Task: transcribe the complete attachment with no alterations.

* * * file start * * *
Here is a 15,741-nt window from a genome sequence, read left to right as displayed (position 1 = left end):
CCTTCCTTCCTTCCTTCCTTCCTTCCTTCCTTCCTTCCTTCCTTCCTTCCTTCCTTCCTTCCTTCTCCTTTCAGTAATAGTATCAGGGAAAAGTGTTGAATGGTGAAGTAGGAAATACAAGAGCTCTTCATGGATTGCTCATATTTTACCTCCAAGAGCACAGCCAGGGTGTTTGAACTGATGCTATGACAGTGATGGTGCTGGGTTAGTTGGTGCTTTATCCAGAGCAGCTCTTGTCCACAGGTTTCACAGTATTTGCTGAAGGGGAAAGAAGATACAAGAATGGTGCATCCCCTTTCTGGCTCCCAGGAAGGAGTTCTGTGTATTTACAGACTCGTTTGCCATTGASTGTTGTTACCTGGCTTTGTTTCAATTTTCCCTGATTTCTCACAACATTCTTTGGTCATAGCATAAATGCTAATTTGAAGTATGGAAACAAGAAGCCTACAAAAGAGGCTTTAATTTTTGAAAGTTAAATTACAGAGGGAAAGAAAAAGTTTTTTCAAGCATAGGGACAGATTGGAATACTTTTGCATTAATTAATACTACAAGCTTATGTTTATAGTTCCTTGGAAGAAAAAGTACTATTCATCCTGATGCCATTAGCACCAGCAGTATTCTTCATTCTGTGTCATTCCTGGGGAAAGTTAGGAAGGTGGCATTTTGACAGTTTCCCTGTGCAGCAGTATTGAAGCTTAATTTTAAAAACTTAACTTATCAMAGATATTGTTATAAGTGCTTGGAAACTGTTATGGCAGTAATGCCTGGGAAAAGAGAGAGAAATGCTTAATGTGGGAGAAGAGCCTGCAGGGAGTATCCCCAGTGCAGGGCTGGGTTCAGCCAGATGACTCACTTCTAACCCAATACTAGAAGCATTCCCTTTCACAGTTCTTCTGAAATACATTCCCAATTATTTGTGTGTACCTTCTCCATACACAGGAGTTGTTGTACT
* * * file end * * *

Here is a 15,741-nt window from a genome sequence, read left to right as displayed (position 1 = left end):
CCTTCCTTCCTTCCTTCCTTCCTTCCTTCCTTCCTTCCTTCCTTCCTTCCTTCCTTCCTTCCTTCTCCTTTCAGTAATAGTATCAGGGAAAAGTGTTGAATGGTGAAGTAGGAAATACAAGAGCTCTTCATGGATTGCTCATATTTTACCTCCAAGAGCACAGCCAGGGTGTTTGAACTGATGCTATGACAGTGATGGTGCTGGGTTAGTTGGTGCTTTATCCAGAGCAGCTCTTGTCCACAGGTTTCACAGTATTTGCTGAAGGGGAAAGAAGATACAAGAATGGTGCATCCCCTTTCTGGCTCCCAGGAAGGAGTTCTGTGTATTTACAGACTCGTTTGCCATTGASTGTTGTTACCTGGCTTTGTTTCAATTTTCCCTGATTTCTCACAACATTCTTTGGTCATAGCATAAATGCTAATTTGAAGTATGGAAACAAGAAGCCTACAAAAGAGGCTTTAATTTTTGAAAGTTAAATTACAGAGGGAAAGAAAAAGTTTTTTCAAGCATAGGGACAGATTGGAATACTTTTGCATTAATTAATACTACAAGCTTATGTTTATAGTTCCTTGGAAGAAAAAGTACTATTCATCCTGATGCCATTAGCACCAGCAGTATTCTTCATTCTGTGTCATTCCTGGGGAAAGTTAGGAAGGTGGCATTTTGACAGTTTCCCTGTGCAGCAGTATTGAAGCTTAATTTTAAAAACTTAACTTATCAMAGATATTGTTATAAGTGCTTGGAAACTGTTATGGCAGTAATGCCTGGGAAAAGAGAGAGAAATGCTTAATGTGGGAGAAGAGCCTGCAGGGAGTATCCCCAGTGCAGGGCTGGGTTCAGCCAGATGACTCACTTCTAACCCAATACTAGAAGCATTCCCTTTCACAGTTCTTCTGAAATACATTCCCAATTATTTGTGTGTACCTTCTCCATACACAGGAGTTGTTGTACT